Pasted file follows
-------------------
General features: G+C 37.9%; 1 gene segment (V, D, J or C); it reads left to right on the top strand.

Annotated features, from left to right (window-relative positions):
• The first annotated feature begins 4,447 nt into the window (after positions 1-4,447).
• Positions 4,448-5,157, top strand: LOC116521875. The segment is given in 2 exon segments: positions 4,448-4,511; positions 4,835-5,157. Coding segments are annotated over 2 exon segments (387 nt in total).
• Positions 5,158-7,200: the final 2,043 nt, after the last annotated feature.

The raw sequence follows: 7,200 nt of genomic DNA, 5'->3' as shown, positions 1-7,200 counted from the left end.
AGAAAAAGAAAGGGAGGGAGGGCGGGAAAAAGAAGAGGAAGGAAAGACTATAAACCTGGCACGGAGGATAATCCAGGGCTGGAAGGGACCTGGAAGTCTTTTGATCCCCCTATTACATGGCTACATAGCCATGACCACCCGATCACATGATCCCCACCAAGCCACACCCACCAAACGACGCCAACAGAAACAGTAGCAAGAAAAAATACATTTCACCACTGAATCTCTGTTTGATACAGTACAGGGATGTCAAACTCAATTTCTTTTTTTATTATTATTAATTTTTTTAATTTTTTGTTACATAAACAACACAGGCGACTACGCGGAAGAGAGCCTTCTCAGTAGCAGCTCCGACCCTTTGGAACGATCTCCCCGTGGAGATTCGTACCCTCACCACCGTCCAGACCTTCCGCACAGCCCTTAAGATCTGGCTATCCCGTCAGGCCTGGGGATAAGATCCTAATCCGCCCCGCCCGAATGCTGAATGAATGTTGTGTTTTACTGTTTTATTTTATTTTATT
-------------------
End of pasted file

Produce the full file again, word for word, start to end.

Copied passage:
General features: G+C 37.9%; 1 gene segment (V, D, J or C); it reads left to right on the top strand.

Annotated features, from left to right (window-relative positions):
• The first annotated feature begins 4,447 nt into the window (after positions 1-4,447).
• Positions 4,448-5,157, top strand: LOC116521875. The segment is given in 2 exon segments: positions 4,448-4,511; positions 4,835-5,157. Coding segments are annotated over 2 exon segments (387 nt in total).
• Positions 5,158-7,200: the final 2,043 nt, after the last annotated feature.

The raw sequence follows: 7,200 nt of genomic DNA, 5'->3' as shown, positions 1-7,200 counted from the left end.
AGAAAAAGAAAGGGAGGGAGGGCGGGAAAAAGAAGAGGAAGGAAAGACTATAAACCTGGCACGGAGGATAATCCAGGGCTGGAAGGGACCTGGAAGTCTTTTGATCCCCCTATTACATGGCTACATAGCCATGACCACCCGATCACATGATCCCCACCAAGCCACACCCACCAAACGACGCCAACAGAAACAGTAGCAAGAAAAAATACATTTCACCACTGAATCTCTGTTTGATACAGTACAGGGATGTCAAACTCAATTTCTTTTTTTATTATTATTAATTTTTTTAATTTTTTGTTACATAAACAACACAGGCGACTACGCGGAAGAGAGCCTTCTCAGTAGCAGCTCCGACCCTTTGGAACGATCTCCCCGTGGAGATTCGTACCCTCACCACCGTCCAGACCTTCCGCACAGCCCTTAAGATCTGGCTATCCCGTCAGGCCTGGGGATAAGATCCTAATCCGCCCCGCCCGAATGCTGAATGAATGTTGTGTTTTACTGTTTTATTTTATTTTATT